Enterprise software giant Salesforce has been on a buying spree, and in recent years, it has welcomed almost a dozen dashing founders and CEOs into its corporate sanctuary in San Francisco.
Initially focused on customer relationship management (CRM) for sales teams, Salesforce has diversified its suite of tools through its aggressive merger-and-acquisition strategy. Now, it has rebranded itself as a “CRM, cloud, and social enterprise” company, and it counts tech behemoths like Microsoft, SAP and Oracle among its competitors. With the exception of Kieden, which Salesforce picked up in 2006, all these startups were acquired in the past two years. VentureBeat interviewed the former CEOs of the following companies:
It must be disconcerting to move from a tiny startup office with flexible work hours and Ping-Pong table to a giant corporation with bureaucracy, chains of command, and thousands of employees. So the founders of Buddy Media and Rypple, among others, offered advice on maintaining startup culture post-acquisition.
Some of my favorite nuggets of wisdom? David Stein, the cofounder of Rypple (now a vice president at Salesforce) told me they maintained the fun by setting up a video game room and organized a daily push-up club (photographic evidence above). Alex Bard, the founder of Assistly (and now CEO of Salesforce’s Desk.com), said that they are maintaining their “quirky mojo” by working on a “break down the cubes” project to turn the office into a company-wide collaborative space without walls.
But it’s not all fun and games at Salesforce! The “broforce” executives have some serious advice on how to shift product focus, negotiate terms, and lay the groundwork with your parent company’s senior executives. Enjoy!
Mike Lazerow, Buddy Media
“From inception, we set out to start a company with a soul and voice of its own.
I’ve always said this: Use your head, but lead with your heart. If you bring the right people in, you are far more likely to see success. Realize that this is just a business –- take some time to laugh during the day, to turn the office into a place people enjoy coming to.” -- Mike Lazerow, CEO and Chairman, Buddy Media
Alex Bard, Desk
As a startup, we took pride in reinventing our industry and changing the rules. When we were acquired, we knew there would be some challenges to maintain our small company feel. We sat down as a group and discussed ways we could make the new space feel like “home.” Small investments, like buying outdoor games for the deck (horseshoes, croquet, etc), bringing in roving whiteboards, and removing the fluorescent lights made a huge difference to the team and have helped us keep our startup vibe. -- Alex Bard, CEO, Assistly (now CEO, Salesforce Desk)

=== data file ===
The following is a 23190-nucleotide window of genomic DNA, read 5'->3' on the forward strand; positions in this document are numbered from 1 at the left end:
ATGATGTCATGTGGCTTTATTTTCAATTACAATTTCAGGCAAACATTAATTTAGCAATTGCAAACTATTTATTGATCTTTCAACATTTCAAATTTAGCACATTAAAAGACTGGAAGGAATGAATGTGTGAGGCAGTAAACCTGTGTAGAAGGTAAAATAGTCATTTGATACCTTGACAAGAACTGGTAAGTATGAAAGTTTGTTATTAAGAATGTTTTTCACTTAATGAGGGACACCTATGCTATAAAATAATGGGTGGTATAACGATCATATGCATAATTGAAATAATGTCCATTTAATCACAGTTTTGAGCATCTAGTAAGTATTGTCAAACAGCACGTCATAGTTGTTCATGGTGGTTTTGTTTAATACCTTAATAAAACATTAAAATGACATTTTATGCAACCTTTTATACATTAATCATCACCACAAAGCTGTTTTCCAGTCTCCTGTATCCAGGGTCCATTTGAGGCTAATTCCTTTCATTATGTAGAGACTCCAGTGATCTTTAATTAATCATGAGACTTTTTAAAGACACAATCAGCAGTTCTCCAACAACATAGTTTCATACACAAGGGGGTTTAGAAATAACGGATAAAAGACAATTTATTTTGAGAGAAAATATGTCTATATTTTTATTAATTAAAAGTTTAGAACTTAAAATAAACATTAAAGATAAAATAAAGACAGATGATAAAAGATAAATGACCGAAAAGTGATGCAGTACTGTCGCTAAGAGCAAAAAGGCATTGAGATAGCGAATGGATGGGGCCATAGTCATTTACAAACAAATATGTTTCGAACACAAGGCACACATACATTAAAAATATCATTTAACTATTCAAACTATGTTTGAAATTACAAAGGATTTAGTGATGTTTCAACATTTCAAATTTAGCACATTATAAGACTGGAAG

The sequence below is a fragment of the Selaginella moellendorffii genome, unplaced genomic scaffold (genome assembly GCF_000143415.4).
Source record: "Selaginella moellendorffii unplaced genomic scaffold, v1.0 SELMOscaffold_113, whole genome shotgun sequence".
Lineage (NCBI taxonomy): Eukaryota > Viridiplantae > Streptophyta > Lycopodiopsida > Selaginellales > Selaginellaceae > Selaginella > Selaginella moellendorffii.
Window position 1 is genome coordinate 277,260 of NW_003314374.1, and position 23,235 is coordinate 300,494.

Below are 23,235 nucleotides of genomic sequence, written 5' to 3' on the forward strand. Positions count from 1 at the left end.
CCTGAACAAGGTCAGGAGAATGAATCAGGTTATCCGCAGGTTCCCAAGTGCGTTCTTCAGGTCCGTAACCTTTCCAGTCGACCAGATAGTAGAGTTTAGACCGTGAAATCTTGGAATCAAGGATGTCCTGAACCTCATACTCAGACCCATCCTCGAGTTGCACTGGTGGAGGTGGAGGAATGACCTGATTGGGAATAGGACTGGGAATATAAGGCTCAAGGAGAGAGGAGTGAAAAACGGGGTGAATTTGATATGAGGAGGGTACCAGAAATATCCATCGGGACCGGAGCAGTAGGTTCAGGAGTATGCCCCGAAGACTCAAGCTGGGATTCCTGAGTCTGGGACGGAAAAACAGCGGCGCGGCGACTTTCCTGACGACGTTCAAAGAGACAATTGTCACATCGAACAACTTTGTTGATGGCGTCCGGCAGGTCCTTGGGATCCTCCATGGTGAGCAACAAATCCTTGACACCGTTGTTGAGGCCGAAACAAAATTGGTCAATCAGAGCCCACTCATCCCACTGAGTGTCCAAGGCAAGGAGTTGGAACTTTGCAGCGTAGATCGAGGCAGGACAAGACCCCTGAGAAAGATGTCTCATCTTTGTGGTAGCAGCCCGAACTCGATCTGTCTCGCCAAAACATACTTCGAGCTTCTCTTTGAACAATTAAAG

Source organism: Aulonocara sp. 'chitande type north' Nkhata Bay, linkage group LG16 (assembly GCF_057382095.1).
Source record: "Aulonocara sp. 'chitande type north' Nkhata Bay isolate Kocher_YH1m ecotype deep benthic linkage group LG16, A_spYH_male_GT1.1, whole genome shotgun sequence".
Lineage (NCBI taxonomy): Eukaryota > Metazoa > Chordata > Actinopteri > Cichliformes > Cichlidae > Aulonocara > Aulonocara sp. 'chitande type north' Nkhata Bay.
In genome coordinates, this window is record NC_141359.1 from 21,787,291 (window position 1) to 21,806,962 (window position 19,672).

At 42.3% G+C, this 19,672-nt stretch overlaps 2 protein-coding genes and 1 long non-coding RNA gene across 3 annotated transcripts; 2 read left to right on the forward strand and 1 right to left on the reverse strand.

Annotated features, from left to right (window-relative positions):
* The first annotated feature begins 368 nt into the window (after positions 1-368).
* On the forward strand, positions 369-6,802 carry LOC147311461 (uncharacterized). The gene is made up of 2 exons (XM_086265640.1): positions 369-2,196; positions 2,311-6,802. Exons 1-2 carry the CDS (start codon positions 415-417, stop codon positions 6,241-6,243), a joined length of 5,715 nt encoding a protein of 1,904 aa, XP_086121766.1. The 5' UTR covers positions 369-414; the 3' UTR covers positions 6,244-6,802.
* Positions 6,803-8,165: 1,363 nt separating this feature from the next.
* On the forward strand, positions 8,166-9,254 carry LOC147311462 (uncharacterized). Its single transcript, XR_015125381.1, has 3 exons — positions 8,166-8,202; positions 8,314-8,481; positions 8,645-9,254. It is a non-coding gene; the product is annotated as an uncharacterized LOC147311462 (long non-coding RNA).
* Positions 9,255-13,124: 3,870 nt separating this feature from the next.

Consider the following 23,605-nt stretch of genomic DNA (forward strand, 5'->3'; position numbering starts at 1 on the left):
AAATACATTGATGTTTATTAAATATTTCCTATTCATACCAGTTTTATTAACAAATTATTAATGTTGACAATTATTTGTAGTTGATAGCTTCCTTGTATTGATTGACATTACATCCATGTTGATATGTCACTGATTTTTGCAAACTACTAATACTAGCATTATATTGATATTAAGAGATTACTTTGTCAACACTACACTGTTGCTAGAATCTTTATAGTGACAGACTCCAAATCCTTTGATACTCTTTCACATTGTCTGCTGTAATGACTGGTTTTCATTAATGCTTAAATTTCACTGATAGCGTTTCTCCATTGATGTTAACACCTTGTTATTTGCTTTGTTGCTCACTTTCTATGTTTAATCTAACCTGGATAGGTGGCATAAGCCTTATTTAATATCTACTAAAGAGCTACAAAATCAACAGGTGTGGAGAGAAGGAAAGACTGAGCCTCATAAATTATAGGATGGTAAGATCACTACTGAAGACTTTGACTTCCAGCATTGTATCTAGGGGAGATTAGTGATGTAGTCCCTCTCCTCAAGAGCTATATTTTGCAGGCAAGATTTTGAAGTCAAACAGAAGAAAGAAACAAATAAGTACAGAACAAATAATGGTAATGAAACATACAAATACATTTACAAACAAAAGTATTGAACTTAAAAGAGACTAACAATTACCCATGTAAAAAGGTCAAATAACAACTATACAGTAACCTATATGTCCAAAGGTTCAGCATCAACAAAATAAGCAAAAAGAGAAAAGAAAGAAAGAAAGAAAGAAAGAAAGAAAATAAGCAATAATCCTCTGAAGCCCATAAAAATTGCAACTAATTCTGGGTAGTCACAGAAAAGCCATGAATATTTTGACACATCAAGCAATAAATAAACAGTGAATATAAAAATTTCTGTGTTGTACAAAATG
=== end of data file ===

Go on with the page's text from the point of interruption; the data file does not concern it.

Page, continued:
Byron Sebastian, Heroku
"When considering acquisition, clearly define your team’s mission and values and seek likeminded senior leaders on both sides. Set everyone's expectations up front and discuss how things will change and what will remain the same – stay true to this. It will pay dividends for months and years to come." -- Byron Sebastian, CEO, Heroku (now SVP & GM, Salesforce)
David Stein, Rypple
For fun, we set up a video game room and we have a daily push up club in the middle of the office each day. On the product side, aligning it to meet Salesforce's rigorous security and stability requirements meant we had to spend some time hardening the core infrastructure of the product. In the long-term, it has resulted in a product that is secure and stable enough to support large enterprises.” -- David Stein, co-CEO, Rypple (now VP, Salesforce)
Sean Whiteley, Kieden
"When Salesforce acquired Kieden in 2006, Parker Harris (Salesforce's co-founder) asked me to deliver a presentation to the R&D management team called, "Don't Kill my Startup". He told me the focus should be on how to move quickly, maintain engineering velocity, and how to create a constant feedback conversation with your customers." -- Sean Whiteley, founder of Kieden (now SVP and GM, Do.com)
Source: © 2008 Eric Millette, All rights reserved www.ericmillette.com 415-750-9999 USA
Marcel Lebrun, Radian6
"Following an acquisition, it is important to maintain some of the values and culture of your organization, but also look at what the parent company does well and what you do well. Figure out where to merge or get in line with the parent company and what you should advocate as your strength." -- Marcel Lebrun, CEO, Radian6 (now SVP and GM, Radian6)
Amit Kulkarni, Manymoon
"You're not just selling your company, you're doubling-down on your vision.” -- Amit Kulkarni, CEO, Manymoon (Now, VP of Marketing, Do.com)
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